Land prices have risen to record levels, says the Royal Institution of Chartered Surveyors.
According to its survey of rural members for the first half of the year, average bare land price reached £7389/ha (£2990/acre), a rise of almost 5%.
Pastureland was worth £7139/ha (£2889/acre) and arable £7639/ha (£3091/acre).
Data from actual transactions reported to RICS showed whole-farm values had also risen to an all-time high, said economist Milan Khatri.
On a four-quarter moving average basis, farms were making £9856/ha (£3989/acre), he added.
Mr Khatri said sales activity had also picked up significantly as single farm payment issues were resolved and was at a four-year high.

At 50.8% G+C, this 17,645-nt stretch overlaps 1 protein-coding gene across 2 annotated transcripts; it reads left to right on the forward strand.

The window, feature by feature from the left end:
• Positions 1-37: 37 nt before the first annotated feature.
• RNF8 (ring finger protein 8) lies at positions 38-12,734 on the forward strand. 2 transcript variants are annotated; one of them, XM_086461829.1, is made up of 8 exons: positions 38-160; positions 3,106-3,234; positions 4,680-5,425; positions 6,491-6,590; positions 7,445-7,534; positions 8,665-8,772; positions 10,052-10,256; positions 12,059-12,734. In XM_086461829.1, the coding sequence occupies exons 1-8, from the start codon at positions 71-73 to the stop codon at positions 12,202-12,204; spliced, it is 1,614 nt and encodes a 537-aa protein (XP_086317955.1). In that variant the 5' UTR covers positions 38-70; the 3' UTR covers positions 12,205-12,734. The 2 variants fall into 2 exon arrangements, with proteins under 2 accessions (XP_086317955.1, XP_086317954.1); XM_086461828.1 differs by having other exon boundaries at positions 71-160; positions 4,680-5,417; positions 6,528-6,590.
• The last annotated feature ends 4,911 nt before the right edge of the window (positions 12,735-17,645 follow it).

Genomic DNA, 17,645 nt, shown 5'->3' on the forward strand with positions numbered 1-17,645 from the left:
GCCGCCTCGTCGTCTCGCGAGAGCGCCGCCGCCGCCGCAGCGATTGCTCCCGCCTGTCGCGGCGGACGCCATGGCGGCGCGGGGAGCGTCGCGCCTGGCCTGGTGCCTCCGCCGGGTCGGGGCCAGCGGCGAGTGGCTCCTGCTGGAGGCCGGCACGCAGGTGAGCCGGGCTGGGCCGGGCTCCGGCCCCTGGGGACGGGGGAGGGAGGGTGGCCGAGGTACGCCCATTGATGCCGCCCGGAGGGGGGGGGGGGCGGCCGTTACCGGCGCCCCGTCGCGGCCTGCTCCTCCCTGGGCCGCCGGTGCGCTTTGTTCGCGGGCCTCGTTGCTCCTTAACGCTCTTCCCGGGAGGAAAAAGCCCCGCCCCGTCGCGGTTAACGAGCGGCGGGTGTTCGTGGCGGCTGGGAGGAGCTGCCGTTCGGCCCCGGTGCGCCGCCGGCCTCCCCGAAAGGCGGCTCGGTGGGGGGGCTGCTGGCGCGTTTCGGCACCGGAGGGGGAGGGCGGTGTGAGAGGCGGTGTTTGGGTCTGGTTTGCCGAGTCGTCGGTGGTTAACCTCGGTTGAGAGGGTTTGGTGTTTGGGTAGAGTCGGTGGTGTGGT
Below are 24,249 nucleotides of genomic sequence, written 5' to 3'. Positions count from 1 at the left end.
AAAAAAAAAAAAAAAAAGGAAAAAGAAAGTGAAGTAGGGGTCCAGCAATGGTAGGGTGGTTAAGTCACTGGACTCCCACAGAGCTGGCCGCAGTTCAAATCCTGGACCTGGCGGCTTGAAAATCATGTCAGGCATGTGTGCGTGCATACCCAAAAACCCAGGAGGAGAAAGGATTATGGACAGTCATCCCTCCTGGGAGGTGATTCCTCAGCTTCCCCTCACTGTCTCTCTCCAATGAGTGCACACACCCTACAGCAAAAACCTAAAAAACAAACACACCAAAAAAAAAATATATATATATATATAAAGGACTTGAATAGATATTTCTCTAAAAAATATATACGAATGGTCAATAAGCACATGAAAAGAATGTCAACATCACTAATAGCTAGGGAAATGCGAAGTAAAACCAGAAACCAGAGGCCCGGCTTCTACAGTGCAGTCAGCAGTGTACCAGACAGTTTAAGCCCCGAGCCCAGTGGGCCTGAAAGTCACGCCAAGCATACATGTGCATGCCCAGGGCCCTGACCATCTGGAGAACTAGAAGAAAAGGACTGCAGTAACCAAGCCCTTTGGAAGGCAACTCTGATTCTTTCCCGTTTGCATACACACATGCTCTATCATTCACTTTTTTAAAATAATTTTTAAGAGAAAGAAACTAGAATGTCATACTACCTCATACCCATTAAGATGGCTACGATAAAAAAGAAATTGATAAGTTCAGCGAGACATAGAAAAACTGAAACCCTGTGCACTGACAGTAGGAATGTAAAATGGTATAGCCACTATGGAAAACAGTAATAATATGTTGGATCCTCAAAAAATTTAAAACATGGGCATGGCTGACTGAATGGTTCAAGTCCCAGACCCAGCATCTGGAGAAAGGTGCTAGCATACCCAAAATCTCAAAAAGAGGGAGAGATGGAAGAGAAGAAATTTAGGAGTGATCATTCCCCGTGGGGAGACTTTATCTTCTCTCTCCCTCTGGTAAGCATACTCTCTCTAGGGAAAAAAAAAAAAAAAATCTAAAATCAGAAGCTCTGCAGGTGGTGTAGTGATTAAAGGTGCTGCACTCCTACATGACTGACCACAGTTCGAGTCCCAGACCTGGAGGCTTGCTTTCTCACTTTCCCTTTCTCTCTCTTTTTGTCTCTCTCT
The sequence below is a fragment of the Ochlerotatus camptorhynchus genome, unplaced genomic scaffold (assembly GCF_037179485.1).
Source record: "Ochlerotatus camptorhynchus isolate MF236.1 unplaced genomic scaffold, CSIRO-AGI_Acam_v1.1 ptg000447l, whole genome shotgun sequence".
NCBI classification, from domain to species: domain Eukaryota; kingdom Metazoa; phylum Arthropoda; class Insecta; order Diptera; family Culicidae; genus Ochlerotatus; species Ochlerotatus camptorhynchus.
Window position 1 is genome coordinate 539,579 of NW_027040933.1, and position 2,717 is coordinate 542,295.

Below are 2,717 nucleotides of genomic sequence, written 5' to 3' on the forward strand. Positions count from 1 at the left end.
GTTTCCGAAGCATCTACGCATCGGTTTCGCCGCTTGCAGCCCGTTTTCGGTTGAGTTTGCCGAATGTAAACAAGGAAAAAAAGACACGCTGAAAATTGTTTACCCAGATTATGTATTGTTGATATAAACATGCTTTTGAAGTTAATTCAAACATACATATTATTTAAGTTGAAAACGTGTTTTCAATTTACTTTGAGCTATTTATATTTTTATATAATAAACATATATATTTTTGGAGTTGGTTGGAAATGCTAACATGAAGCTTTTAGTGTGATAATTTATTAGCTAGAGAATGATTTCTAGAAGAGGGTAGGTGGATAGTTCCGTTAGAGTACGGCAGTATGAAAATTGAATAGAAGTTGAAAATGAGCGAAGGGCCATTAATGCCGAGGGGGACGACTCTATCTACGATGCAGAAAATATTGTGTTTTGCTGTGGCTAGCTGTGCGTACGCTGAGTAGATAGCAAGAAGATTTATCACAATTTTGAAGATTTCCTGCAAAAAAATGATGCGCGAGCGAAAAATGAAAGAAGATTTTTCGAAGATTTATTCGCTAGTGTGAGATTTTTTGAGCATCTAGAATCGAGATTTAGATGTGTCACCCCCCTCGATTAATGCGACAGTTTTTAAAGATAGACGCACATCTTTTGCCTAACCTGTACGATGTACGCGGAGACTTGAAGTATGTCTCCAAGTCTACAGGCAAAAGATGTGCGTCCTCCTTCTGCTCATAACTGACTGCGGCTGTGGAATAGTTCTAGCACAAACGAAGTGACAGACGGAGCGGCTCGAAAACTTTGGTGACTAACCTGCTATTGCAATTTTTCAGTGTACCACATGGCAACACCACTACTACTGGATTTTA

Despite this, demand from commercial farmers and residential buyers was still outstripping supply as the housing market and economy performed strongly.
Increasing demand from UK farmers looking to expand and growing interest from Irish farmers was also helping to boost the market, he added.
Agents were predicting this buoyant situation was likely to continue.